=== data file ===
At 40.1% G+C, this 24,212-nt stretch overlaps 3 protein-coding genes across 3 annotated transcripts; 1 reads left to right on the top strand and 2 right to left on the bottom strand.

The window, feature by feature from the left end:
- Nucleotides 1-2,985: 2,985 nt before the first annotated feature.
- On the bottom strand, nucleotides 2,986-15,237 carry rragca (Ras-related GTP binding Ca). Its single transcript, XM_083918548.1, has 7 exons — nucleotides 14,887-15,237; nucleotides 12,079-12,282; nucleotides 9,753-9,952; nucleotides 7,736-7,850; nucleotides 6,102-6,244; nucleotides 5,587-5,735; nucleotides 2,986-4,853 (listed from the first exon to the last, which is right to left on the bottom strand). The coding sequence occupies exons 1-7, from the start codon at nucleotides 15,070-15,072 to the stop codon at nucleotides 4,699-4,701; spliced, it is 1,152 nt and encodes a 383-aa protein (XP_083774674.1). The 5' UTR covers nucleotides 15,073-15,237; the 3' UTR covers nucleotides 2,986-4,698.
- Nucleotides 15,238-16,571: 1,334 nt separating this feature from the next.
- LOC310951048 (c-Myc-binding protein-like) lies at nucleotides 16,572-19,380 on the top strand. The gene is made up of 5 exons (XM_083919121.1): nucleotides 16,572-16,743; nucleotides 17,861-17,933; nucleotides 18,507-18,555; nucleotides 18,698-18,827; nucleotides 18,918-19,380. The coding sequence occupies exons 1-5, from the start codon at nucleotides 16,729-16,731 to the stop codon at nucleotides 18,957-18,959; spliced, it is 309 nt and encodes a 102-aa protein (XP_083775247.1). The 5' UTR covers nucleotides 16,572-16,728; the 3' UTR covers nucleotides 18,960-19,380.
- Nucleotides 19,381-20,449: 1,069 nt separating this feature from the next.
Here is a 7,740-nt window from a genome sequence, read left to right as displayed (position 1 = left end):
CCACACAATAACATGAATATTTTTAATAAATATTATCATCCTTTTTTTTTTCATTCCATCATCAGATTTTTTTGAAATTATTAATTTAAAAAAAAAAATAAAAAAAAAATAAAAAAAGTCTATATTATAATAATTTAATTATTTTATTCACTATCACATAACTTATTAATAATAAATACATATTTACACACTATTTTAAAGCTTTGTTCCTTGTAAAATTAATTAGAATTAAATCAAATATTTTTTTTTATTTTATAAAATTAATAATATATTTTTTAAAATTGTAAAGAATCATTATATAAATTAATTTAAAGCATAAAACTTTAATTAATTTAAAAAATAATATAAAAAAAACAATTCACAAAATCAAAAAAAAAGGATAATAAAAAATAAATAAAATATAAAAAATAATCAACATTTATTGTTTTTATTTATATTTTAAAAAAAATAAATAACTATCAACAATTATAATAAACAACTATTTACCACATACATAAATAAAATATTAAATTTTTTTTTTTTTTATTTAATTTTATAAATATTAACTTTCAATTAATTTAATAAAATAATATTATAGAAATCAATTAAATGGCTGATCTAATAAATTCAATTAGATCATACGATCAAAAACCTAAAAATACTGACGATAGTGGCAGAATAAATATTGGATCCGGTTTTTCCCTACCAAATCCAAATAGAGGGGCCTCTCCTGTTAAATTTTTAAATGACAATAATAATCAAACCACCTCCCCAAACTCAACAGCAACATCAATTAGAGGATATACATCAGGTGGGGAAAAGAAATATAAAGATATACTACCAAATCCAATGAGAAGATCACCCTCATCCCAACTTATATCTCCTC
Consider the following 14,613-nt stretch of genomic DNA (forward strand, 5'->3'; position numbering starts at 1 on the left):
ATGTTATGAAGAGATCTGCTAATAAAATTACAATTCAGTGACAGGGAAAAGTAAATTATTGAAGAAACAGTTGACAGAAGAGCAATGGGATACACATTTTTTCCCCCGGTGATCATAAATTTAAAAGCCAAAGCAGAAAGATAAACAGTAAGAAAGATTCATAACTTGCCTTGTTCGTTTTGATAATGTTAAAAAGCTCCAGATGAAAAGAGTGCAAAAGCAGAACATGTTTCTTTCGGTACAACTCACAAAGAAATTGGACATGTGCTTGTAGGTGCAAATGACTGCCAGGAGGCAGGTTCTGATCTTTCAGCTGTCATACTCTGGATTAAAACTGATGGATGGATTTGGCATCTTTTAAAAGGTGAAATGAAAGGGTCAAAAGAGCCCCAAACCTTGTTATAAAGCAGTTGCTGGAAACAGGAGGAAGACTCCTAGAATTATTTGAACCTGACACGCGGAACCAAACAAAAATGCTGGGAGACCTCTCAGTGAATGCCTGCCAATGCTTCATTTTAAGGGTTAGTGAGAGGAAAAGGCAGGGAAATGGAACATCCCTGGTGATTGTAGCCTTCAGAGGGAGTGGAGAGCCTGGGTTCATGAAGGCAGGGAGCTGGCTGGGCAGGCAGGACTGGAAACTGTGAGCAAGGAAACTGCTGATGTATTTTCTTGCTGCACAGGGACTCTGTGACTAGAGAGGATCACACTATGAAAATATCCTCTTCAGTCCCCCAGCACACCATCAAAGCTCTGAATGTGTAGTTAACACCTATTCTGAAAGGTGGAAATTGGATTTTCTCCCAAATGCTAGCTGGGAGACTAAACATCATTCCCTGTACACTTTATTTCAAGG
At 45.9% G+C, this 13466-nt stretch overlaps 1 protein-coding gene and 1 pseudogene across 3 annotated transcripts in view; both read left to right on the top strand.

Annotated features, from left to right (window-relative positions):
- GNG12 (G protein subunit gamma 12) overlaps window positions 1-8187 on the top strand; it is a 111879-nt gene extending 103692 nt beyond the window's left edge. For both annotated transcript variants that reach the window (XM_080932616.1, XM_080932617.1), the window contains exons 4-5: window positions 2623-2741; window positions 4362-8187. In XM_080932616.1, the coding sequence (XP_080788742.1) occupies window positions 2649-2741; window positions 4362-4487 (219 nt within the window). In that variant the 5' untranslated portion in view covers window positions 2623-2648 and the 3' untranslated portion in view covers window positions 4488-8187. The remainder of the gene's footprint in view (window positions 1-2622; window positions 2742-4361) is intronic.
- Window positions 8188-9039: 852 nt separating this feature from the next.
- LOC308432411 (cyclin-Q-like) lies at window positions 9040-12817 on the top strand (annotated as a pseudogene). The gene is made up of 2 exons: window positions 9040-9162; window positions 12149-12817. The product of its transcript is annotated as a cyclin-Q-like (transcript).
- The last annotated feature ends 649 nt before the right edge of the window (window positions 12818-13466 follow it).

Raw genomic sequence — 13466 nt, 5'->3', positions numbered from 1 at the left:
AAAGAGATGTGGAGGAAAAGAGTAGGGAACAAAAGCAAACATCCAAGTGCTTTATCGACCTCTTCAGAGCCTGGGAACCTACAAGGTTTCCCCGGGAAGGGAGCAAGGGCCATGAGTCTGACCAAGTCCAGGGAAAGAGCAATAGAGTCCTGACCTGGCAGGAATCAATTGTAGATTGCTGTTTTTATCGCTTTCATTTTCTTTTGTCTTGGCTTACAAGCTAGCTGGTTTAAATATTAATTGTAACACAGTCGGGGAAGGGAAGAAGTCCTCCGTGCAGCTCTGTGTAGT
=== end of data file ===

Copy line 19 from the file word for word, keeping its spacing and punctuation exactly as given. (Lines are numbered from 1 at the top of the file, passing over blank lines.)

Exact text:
AAAGAGATGTGGAGGAAAAGAGTAGGGAACAAAAGCAAACATCCAAGTGCTTTATCGACCTCTTCAGAGCCTGGGAACCTACAAGGTTTCCCCGGGAAGGGAGCAAGGGCCATGAGTCTGACCAAGTCCAGGGAAAGAGCAATAGAGTCCTGACCTGGCAGGAATCAATTGTAGATTGCTGTTTTTATCGCTTTCATTTTCTTTTGTCTTGGCTTACAAGCTAGCTGGTTTAAATATTAATTGTAACACAGTCGGGGAAGGGAAGAAGTCCTCCGTGCAGCTCTGTGTAGT